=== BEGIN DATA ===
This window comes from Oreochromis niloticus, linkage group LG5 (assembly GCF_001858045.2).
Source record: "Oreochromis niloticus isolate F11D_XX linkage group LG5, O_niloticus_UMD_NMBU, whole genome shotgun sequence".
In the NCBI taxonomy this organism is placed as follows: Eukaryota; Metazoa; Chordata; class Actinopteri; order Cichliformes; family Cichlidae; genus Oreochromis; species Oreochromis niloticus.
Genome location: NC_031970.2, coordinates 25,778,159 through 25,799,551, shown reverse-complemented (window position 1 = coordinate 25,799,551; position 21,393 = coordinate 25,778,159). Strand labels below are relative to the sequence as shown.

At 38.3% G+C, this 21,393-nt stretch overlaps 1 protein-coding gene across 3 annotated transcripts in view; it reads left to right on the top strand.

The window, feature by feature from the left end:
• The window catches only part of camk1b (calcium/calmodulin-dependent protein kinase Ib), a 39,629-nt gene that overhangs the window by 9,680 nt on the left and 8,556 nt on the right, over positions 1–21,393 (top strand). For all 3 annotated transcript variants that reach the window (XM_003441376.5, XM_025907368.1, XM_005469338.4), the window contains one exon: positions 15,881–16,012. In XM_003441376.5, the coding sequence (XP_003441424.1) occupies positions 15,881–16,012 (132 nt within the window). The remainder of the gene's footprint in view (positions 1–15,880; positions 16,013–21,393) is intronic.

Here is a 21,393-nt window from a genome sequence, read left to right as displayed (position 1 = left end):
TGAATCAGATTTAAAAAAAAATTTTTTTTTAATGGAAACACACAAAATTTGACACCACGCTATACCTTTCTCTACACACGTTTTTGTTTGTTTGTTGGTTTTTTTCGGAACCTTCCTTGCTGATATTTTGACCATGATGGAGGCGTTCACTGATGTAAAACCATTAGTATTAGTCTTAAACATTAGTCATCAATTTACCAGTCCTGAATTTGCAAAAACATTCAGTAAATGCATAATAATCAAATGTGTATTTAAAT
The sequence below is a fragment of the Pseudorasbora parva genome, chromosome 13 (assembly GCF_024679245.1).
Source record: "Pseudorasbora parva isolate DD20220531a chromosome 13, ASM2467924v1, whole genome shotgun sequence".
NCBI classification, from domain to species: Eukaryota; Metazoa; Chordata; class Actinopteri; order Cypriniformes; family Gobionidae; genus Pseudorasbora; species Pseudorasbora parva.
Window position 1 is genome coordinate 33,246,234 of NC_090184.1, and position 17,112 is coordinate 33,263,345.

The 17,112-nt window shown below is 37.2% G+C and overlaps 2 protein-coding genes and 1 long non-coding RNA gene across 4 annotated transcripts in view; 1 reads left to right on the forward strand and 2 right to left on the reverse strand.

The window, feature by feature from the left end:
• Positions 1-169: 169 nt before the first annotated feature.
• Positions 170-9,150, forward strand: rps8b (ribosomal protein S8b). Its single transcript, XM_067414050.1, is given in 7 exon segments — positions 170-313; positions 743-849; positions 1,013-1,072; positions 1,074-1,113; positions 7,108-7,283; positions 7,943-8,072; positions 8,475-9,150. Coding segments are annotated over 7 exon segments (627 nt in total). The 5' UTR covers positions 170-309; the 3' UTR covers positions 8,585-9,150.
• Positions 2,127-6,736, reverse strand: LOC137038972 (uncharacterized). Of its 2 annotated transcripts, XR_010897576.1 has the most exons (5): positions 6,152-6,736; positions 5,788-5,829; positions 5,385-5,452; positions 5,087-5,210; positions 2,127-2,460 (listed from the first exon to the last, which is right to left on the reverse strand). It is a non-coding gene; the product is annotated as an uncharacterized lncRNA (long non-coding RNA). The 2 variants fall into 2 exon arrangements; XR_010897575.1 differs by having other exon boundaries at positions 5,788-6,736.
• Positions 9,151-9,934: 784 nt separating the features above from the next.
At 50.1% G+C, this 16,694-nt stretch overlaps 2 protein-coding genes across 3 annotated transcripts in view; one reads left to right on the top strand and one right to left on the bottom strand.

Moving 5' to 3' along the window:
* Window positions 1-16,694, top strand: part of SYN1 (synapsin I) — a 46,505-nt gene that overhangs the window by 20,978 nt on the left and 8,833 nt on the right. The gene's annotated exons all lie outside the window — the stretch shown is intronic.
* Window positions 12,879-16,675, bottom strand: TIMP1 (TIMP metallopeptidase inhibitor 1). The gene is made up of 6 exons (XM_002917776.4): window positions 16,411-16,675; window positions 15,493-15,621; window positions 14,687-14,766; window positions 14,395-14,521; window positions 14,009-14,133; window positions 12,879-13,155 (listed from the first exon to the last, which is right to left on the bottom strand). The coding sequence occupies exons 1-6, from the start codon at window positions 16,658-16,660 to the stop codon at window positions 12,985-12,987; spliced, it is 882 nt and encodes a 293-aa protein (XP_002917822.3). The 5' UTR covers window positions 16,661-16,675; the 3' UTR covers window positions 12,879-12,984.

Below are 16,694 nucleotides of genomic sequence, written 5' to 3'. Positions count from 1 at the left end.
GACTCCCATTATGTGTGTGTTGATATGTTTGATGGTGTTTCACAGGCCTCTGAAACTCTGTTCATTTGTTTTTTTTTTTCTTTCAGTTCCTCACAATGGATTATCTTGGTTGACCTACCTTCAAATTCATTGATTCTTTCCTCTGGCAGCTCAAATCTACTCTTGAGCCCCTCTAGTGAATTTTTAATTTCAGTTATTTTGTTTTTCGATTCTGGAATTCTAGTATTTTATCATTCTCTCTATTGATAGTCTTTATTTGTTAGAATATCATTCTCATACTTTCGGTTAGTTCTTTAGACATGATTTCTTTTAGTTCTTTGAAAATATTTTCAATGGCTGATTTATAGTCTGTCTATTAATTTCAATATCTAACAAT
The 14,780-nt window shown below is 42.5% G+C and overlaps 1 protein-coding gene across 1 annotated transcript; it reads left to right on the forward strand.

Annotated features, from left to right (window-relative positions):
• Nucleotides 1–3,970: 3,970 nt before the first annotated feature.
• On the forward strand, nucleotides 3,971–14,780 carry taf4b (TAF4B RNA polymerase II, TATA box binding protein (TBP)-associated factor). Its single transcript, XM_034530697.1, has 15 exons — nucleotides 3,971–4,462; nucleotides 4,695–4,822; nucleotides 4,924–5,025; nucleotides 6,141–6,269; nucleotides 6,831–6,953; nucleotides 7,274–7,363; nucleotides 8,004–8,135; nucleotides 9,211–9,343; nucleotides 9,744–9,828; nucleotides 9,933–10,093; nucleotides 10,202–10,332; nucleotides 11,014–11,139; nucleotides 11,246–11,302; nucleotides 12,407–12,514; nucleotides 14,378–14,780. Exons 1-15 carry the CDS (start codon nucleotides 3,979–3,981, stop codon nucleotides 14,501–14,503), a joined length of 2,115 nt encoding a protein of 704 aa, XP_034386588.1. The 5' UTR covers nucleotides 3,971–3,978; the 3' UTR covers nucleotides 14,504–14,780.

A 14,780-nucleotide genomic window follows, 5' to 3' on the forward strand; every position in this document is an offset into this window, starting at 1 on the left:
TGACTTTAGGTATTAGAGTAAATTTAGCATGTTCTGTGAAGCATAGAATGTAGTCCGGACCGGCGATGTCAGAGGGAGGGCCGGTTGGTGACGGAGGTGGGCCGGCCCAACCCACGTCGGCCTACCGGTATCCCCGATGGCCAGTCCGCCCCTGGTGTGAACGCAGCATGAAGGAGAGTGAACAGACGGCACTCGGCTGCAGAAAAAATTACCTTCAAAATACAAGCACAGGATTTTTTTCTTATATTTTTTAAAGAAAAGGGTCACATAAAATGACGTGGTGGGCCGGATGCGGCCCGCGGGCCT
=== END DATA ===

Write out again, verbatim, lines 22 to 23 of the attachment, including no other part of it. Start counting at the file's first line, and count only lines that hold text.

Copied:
* Window positions 1-16,694, top strand: part of SYN1 (synapsin I) — a 46,505-nt gene that overhangs the window by 20,978 nt on the left and 8,833 nt on the right. The gene's annotated exons all lie outside the window — the stretch shown is intronic.
* Window positions 12,879-16,675, bottom strand: TIMP1 (TIMP metallopeptidase inhibitor 1). The gene is made up of 6 exons (XM_002917776.4): window positions 16,411-16,675; window positions 15,493-15,621; window positions 14,687-14,766; window positions 14,395-14,521; window positions 14,009-14,133; window positions 12,879-13,155 (listed from the first exon to the last, which is right to left on the bottom strand). The coding sequence occupies exons 1-6, from the start codon at window positions 16,658-16,660 to the stop codon at window positions 12,985-12,987; spliced, it is 882 nt and encodes a 293-aa protein (XP_002917822.3). The 5' UTR covers window positions 16,661-16,675; the 3' UTR covers window positions 12,879-12,984.